Things didn’t improve. Mum’s condition got progressively worse. She became wheelchair-bound, unable to dress herself, feed herself or go to the toilet by herself. She even lost the ability to speak. Her dignity and pride gradually ebbed away along with her capability to control her own life. Even worse, her mind was intact. She was fully aware of everything and everyone, but was unable to do or say anything. And all the while I just carried on regardless.

She passed away in a hospital bed one evening. I wasn’t there. I think I was watching TV. Arthur, our closest family friend who had recently become engaged to mum, was at her side. But I wasn’t. That remains the single biggest regret of my life. I can never change it. I hate that so much.

All I can do now is remember with fondness the way mum connected with me through music. She would probably hate that I can’t forgive myself for how I behaved back then, but that’s the sort of person she was. “Let’s just put it down to another bad day,” she would be telling me now. “Come and sit down next to me.”


[1] Unofficially known as the ‘Lester Piggot version’ owing to the slightly bizarre reprise at the very end.
[2] For more info on MND, see and


  1. I smiled about your tear-warning when I read the first lines. In fact I shouldn't have ignored it so easily .... I'm moved by your words and I'm jealous about your mum's understanding for your passion as well: all I ever heard was that "turn that racket down now" - bit.

  2. so sad to lose your mum that way, my mam's mind went within the space of a year so she never knew a thing that was happening, still your post made me blub and brought back some great memories, thanks ( i really mean that ), gordon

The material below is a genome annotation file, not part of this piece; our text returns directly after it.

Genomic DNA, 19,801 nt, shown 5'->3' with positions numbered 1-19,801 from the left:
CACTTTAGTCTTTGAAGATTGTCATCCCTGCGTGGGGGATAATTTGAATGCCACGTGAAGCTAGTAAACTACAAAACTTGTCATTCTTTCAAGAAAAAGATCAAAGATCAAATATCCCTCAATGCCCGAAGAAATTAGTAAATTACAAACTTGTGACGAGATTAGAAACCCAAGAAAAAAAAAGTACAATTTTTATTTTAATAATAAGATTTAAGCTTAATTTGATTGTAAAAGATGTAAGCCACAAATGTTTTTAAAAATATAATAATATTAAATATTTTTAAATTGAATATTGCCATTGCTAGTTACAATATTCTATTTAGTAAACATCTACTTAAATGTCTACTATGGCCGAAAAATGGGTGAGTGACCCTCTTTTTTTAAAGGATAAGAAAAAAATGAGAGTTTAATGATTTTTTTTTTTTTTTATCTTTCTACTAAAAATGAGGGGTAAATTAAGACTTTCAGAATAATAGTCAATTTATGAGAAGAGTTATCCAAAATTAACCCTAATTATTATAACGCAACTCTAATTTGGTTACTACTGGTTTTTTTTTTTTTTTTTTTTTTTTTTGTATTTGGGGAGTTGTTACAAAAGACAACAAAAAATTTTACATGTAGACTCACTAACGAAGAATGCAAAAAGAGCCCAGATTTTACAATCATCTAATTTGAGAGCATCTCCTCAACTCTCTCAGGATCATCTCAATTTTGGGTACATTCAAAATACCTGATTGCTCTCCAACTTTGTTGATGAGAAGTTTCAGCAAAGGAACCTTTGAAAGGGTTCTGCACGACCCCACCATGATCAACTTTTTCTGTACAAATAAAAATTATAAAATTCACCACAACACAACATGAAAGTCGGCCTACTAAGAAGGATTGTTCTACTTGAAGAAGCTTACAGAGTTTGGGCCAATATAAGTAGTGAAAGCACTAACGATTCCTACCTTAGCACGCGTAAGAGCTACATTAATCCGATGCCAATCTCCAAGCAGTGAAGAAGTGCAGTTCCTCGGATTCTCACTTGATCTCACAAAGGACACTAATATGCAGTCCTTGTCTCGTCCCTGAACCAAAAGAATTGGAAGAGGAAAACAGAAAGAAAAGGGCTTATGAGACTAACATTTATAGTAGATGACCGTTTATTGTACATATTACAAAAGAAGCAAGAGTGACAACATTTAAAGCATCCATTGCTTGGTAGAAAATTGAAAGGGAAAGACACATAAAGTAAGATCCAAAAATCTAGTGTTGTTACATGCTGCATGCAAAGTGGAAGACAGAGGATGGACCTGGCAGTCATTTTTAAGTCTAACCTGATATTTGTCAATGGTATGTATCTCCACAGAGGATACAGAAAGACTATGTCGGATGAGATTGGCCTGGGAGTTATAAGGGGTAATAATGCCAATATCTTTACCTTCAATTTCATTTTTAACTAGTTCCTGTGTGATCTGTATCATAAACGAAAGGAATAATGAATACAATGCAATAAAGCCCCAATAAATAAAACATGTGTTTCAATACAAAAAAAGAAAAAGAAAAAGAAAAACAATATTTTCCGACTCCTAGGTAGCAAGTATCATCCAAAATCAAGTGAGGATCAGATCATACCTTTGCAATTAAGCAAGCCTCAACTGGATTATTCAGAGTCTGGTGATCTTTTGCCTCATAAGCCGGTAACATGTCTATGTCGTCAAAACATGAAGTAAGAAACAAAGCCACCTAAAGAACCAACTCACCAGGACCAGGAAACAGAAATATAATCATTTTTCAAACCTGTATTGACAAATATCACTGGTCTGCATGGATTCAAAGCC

3. I’m a bit late: I’ve had a lot to do in the last few days so I haven’t been able to check posts regularly. Just wanted to say that there is not a ‘good’ way to deal with the illness and loss of someone that close: we just have to make do with the cards that’s been dealt.
    Unfortunately I’ve had similar experiences. My mother died when I was 17 after a year and a half of battling with cancer, and I’ve come through those very same phases as you, first denial of what was happening, then regret about the time I could’ve spent with her instead. In the end I realized that those were just self-defense mechanisms, and it was somewhat inevitable that I needed to employ a certain degree of selfishness in order to carry on with my own life. It also taught me that I had to preserve myself, my strength and integrity if I wanted to be helpful to others, and if I had to be self-centered to obtain that, then so be it: guilt and self-pity is a luxury we can not always afford.
    What it taught me to be absolutely wrong was the old adage which goes: ‘What doesn’t kill you makes you stronger’. That’s total bullshit: if what happened didn’t break me was because it was simply not enough to do that, I just can pray that nothing ever happens to that effect, but that’s completely beyond my control.
    Thanks for sharing your memories and take care.

  4. Thank you Dirk, Gordon, Luca. It's comments like these that remind me I'm not alone. Luca especially - wise words, my friend. I'll come back to them when I'm at a low ebb. I really mean that.